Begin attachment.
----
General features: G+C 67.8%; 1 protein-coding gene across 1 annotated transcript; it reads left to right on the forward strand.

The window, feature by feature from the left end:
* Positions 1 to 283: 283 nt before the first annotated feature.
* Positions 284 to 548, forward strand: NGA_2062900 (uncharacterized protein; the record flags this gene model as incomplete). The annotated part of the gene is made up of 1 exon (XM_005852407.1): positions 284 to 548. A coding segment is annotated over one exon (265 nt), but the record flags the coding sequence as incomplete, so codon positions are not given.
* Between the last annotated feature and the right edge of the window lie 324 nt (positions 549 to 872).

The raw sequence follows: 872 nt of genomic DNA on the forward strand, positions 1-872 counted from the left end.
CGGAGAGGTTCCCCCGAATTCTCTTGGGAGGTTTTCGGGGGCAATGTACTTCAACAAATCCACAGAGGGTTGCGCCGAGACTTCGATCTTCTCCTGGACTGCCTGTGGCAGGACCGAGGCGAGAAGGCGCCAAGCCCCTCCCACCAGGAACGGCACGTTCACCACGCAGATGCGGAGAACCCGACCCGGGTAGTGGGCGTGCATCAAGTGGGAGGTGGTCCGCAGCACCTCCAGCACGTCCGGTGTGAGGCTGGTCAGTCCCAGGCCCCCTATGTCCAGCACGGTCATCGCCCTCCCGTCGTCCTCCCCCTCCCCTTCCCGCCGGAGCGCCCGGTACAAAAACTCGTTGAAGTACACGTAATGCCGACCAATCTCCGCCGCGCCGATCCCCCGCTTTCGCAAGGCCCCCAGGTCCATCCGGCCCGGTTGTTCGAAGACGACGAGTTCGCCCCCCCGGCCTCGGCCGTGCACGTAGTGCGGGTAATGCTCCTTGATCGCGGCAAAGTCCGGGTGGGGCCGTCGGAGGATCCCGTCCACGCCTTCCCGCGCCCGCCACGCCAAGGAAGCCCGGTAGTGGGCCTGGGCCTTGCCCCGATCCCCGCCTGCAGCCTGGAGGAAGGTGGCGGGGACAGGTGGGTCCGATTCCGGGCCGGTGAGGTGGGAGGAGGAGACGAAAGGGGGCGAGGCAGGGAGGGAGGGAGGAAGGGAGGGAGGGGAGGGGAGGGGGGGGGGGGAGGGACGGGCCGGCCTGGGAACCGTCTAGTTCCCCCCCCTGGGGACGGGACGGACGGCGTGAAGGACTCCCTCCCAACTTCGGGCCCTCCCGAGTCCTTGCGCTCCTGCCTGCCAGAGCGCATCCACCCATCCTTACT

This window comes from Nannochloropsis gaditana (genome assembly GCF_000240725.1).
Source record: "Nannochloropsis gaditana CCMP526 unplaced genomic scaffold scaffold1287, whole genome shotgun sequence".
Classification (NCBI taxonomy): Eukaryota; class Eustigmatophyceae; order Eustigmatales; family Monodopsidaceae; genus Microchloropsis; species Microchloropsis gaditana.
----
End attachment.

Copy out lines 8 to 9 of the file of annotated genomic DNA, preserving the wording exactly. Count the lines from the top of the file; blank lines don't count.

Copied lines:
This window comes from Nannochloropsis gaditana (genome assembly GCF_000240725.1).
Source record: "Nannochloropsis gaditana CCMP526 unplaced genomic scaffold scaffold1287, whole genome shotgun sequence".